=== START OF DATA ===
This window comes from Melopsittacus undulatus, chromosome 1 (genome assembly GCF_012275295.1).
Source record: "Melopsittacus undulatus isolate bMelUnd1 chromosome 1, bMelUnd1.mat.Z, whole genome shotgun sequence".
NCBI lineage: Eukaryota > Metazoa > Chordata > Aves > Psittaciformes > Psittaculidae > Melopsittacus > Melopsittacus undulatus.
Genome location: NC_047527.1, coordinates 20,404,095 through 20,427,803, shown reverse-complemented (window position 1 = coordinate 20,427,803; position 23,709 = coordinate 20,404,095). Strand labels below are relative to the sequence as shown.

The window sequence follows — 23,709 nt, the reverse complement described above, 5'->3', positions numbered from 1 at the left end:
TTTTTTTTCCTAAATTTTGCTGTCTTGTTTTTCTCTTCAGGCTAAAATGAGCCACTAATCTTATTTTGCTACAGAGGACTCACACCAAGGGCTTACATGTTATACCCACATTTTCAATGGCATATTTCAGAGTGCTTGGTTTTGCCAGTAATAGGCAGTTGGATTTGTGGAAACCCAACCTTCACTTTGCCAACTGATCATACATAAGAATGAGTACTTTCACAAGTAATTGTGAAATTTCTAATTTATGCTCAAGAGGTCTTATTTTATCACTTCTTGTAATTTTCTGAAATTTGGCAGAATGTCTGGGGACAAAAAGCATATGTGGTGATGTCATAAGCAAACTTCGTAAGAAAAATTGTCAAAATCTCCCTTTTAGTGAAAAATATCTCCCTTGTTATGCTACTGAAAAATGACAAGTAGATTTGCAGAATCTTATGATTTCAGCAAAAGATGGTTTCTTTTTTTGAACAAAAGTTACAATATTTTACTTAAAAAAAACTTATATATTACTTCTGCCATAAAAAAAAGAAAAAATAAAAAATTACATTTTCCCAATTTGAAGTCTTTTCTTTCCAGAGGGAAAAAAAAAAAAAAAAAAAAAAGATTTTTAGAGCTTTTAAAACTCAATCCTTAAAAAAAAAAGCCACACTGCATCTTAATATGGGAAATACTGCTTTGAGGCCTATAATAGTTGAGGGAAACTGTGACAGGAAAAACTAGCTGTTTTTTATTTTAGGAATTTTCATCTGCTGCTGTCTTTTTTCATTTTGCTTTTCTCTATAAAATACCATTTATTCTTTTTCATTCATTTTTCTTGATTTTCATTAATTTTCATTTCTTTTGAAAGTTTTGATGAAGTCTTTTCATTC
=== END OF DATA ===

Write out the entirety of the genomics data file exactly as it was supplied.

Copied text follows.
This window comes from Melopsittacus undulatus, chromosome 1 (genome assembly GCF_012275295.1).
Source record: "Melopsittacus undulatus isolate bMelUnd1 chromosome 1, bMelUnd1.mat.Z, whole genome shotgun sequence".
NCBI lineage: Eukaryota > Metazoa > Chordata > Aves > Psittaciformes > Psittaculidae > Melopsittacus > Melopsittacus undulatus.
Genome location: NC_047527.1, coordinates 20,404,095 through 20,427,803, shown reverse-complemented (window position 1 = coordinate 20,427,803; position 23,709 = coordinate 20,404,095). Strand labels below are relative to the sequence as shown.

The window sequence follows — 23,709 nt, the reverse complement described above, 5'->3', positions numbered from 1 at the left end:
TTTTTTTTCCTAAATTTTGCTGTCTTGTTTTTCTCTTCAGGCTAAAATGAGCCACTAATCTTATTTTGCTACAGAGGACTCACACCAAGGGCTTACATGTTATACCCACATTTTCAATGGCATATTTCAGAGTGCTTGGTTTTGCCAGTAATAGGCAGTTGGATTTGTGGAAACCCAACCTTCACTTTGCCAACTGATCATACATAAGAATGAGTACTTTCACAAGTAATTGTGAAATTTCTAATTTATGCTCAAGAGGTCTTATTTTATCACTTCTTGTAATTTTCTGAAATTTGGCAGAATGTCTGGGGACAAAAAGCATATGTGGTGATGTCATAAGCAAACTTCGTAAGAAAAATTGTCAAAATCTCCCTTTTAGTGAAAAATATCTCCCTTGTTATGCTACTGAAAAATGACAAGTAGATTTGCAGAATCTTATGATTTCAGCAAAAGATGGTTTCTTTTTTTGAACAAAAGTTACAATATTTTACTTAAAAAAAACTTATATATTACTTCTGCCATAAAAAAAAGAAAAAATAAAAAATTACATTTTCCCAATTTGAAGTCTTTTCTTTCCAGAGGGAAAAAAAAAAAAAAAAAAAAAAGATTTTTAGAGCTTTTAAAACTCAATCCTTAAAAAAAAAAGCCACACTGCATCTTAATATGGGAAATACTGCTTTGAGGCCTATAATAGTTGAGGGAAACTGTGACAGGAAAAACTAGCTGTTTTTTATTTTAGGAATTTTCATCTGCTGCTGTCTTTTTTCATTTTGCTTTTCTCTATAAAATACCATTTATTCTTTTTCATTCATTTTTCTTGATTTTCATTAATTTTCATTTCTTTTGAAAGTTTTGATGAAGTCTTTTCATTC